I sat at MEPS (Military Entrance Process Exam) feeling nervous, anxious and sick to my stomach because I was about to leave home for Basic Training in Fort Sill Oklahoma. 

It was two weeks after my High School graduation where I packed a small bag of my clothes, a journal, a Walkman and left home. I was eighteen then.

It was two and a half years before where my dad had lost our house due to foreclosure and all of our family life savings went with it. We were forced to move into a garage turned into living quarters or also known as In-law unit in San Francisco.

My room had a big heating pipe hung over the entrance where I had to duck in and out of my room without hitting my forehead against it.

Life was miserable but we were happy that we had a roof over our heads and food on the table. At least we were not on the streets homeless. My dad’s salary was enough to cover rent and food but nothing more.

Discussion about paying for college came up and since we didn’t have money, I volunteered to join the Army and off I went to Oklahoma in July.

For the first few weeks of Basic Training, I felt just like home. Literally. I called my mom up one Sunday morning and she asked me what I thought about the Army life.

I said, “Mom, the Army life is just like home. My Drill Sergeants yell at me like how you yell at me back home. Only difference is I’m getting paid to be yelled at!”

She chuckled and knew that I was doing ok.

Then one day Basic Training changed my mind.

Imagine for a moment that you are walking a 20 kilometers tactical road march (about 12.4 miles) in the 120 degrees, 200% humidity during the summer in Oklahoma wearing full combat gear.

The full combat gear consists of 5 pounds Kevlar helmet, Load Bearing Equipment (Suspenders, canteen, ammo pouch), M16 Rifle and a 60 pounds rucksack on your back.

I could feel the burning heat transfer from the asphalt into my combat boots. It was that hot.

There were roughly about 240 of us in our company and during tactical road marches, we had to be split into 120 soldiers on the right side and another 120 soldiers on the left side.

We also had to maintain a 50-meter radius from the soldier in front us so that if an enemy were to throw a grenade, not a bunch of people will die or get injured.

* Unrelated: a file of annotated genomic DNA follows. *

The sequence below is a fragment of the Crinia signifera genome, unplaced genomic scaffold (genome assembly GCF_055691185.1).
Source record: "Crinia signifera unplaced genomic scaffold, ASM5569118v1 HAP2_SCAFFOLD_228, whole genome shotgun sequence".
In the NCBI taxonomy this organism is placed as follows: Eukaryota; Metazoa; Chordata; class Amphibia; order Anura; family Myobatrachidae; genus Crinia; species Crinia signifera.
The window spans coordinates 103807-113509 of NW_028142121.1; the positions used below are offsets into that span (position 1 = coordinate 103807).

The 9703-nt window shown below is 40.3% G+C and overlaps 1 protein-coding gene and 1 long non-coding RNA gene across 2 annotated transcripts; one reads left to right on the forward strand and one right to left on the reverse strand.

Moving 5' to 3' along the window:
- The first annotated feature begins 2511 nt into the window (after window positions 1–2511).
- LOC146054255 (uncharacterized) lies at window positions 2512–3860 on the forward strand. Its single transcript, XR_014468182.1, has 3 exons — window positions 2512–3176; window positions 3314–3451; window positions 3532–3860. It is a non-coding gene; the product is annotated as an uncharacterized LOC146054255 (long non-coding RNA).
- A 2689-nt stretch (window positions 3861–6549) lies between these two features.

Because I was in 4th platoon, “Stealth Fighters” our platoon was always stuck behind 1st, 2nd, and 3rd platoon in the back of the tactical road march.

This was a huge problem for us. When the other platoons in front of us slowed down during the march, they had to run and catch up with the leading platoon.

The slowing down and speeding up process created a rubber band effect where we would walk for four minutes and run for one minute just to fill up the gap in between us.

I would get really bad blisters from the rubber band effect where it feels like pins and needles poking my toes every time I took a step. And bad news was that we were only half way done with the march and our Drill Sergeants would say, “Just suck it up and march on!”

After a while, I would get new blisters underneath the old blister and some times even blood blisters. It was really that bad.

I hated those road marches so much I swore if I ever make it back to college, I would study the heck out of college and find a desk job with air conditioning. I never want to do this ever again.

When I did eventually come back to college, I studied night and day. I had almost straight As in my upper division business classes.

I thank my Drill Sergeant Miller and Drill Sergeant Parker for teaching me hard work and discipline.

After Basic Training, I would complain how hard life is sometimes. I would stop myself and reflect back to the hot blistering summer days of Fort Sill Oklahoma. I stop complaining and I smile at what ever problems I have in that moment.

One of the hardest times of my life was also the best times of my life.

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